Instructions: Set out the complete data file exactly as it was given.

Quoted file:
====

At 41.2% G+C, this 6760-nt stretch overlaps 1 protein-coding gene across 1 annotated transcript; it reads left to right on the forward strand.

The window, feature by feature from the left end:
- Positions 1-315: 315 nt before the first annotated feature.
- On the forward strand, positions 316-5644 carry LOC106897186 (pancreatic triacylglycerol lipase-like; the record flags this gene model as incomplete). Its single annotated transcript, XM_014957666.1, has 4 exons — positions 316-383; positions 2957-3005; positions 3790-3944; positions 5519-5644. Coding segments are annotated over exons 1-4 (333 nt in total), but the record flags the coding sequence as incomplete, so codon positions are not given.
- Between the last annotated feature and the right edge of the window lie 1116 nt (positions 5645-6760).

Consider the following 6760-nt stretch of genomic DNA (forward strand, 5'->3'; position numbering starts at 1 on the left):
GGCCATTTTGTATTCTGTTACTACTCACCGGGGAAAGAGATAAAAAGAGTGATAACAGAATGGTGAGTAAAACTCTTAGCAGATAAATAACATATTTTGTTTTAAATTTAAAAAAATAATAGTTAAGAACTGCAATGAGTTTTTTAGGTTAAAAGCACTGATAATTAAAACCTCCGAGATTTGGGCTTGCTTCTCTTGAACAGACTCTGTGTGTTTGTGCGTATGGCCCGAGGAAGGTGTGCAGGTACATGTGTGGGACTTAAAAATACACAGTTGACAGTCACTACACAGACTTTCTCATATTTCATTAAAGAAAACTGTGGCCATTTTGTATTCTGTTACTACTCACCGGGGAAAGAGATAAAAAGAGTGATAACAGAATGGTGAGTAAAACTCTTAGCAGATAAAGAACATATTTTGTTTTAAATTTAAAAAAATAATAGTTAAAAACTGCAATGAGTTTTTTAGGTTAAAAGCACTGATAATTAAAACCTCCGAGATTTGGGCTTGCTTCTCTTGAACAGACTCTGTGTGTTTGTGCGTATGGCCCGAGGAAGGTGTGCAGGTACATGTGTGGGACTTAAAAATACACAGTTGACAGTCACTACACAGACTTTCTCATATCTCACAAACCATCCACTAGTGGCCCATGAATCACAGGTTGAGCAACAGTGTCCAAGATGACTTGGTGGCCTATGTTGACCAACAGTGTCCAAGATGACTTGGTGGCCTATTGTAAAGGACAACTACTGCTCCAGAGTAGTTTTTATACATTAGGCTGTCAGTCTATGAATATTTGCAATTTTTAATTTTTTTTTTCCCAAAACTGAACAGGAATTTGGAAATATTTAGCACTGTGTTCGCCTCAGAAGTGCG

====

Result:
At 41.2% G+C, this 6760-nt stretch overlaps 1 protein-coding gene across 1 annotated transcript; it reads left to right on the forward strand.

The window, feature by feature from the left end:
- Positions 1-315: 315 nt before the first annotated feature.
- On the forward strand, positions 316-5644 carry LOC106897186 (pancreatic triacylglycerol lipase-like; the record flags this gene model as incomplete). Its single annotated transcript, XM_014957666.1, has 4 exons — positions 316-383; positions 2957-3005; positions 3790-3944; positions 5519-5644. Coding segments are annotated over exons 1-4 (333 nt in total), but the record flags the coding sequence as incomplete, so codon positions are not given.
- Between the last annotated feature and the right edge of the window lie 1116 nt (positions 5645-6760).

Consider the following 6760-nt stretch of genomic DNA (forward strand, 5'->3'; position numbering starts at 1 on the left):
GGCCATTTTGTATTCTGTTACTACTCACCGGGGAAAGAGATAAAAAGAGTGATAACAGAATGGTGAGTAAAACTCTTAGCAGATAAATAACATATTTTGTTTTAAATTTAAAAAAATAATAGTTAAGAACTGCAATGAGTTTTTTAGGTTAAAAGCACTGATAATTAAAACCTCCGAGATTTGGGCTTGCTTCTCTTGAACAGACTCTGTGTGTTTGTGCGTATGGCCCGAGGAAGGTGTGCAGGTACATGTGTGGGACTTAAAAATACACAGTTGACAGTCACTACACAGACTTTCTCATATTTCATTAAAGAAAACTGTGGCCATTTTGTATTCTGTTACTACTCACCGGGGAAAGAGATAAAAAGAGTGATAACAGAATGGTGAGTAAAACTCTTAGCAGATAAAGAACATATTTTGTTTTAAATTTAAAAAAATAATAGTTAAAAACTGCAATGAGTTTTTTAGGTTAAAAGCACTGATAATTAAAACCTCCGAGATTTGGGCTTGCTTCTCTTGAACAGACTCTGTGTGTTTGTGCGTATGGCCCGAGGAAGGTGTGCAGGTACATGTGTGGGACTTAAAAATACACAGTTGACAGTCACTACACAGACTTTCTCATATCTCACAAACCATCCACTAGTGGCCCATGAATCACAGGTTGAGCAACAGTGTCCAAGATGACTTGGTGGCCTATGTTGACCAACAGTGTCCAAGATGACTTGGTGGCCTATTGTAAAGGACAACTACTGCTCCAGAGTAGTTTTTATACATTAGGCTGTCAGTCTATGAATATTTGCAATTTTTAATTTTTTTTTTCCCAAAACTGAACAGGAATTTGGAAATATTTAGCACTGTGTTCGCCTCAGAAGTGCG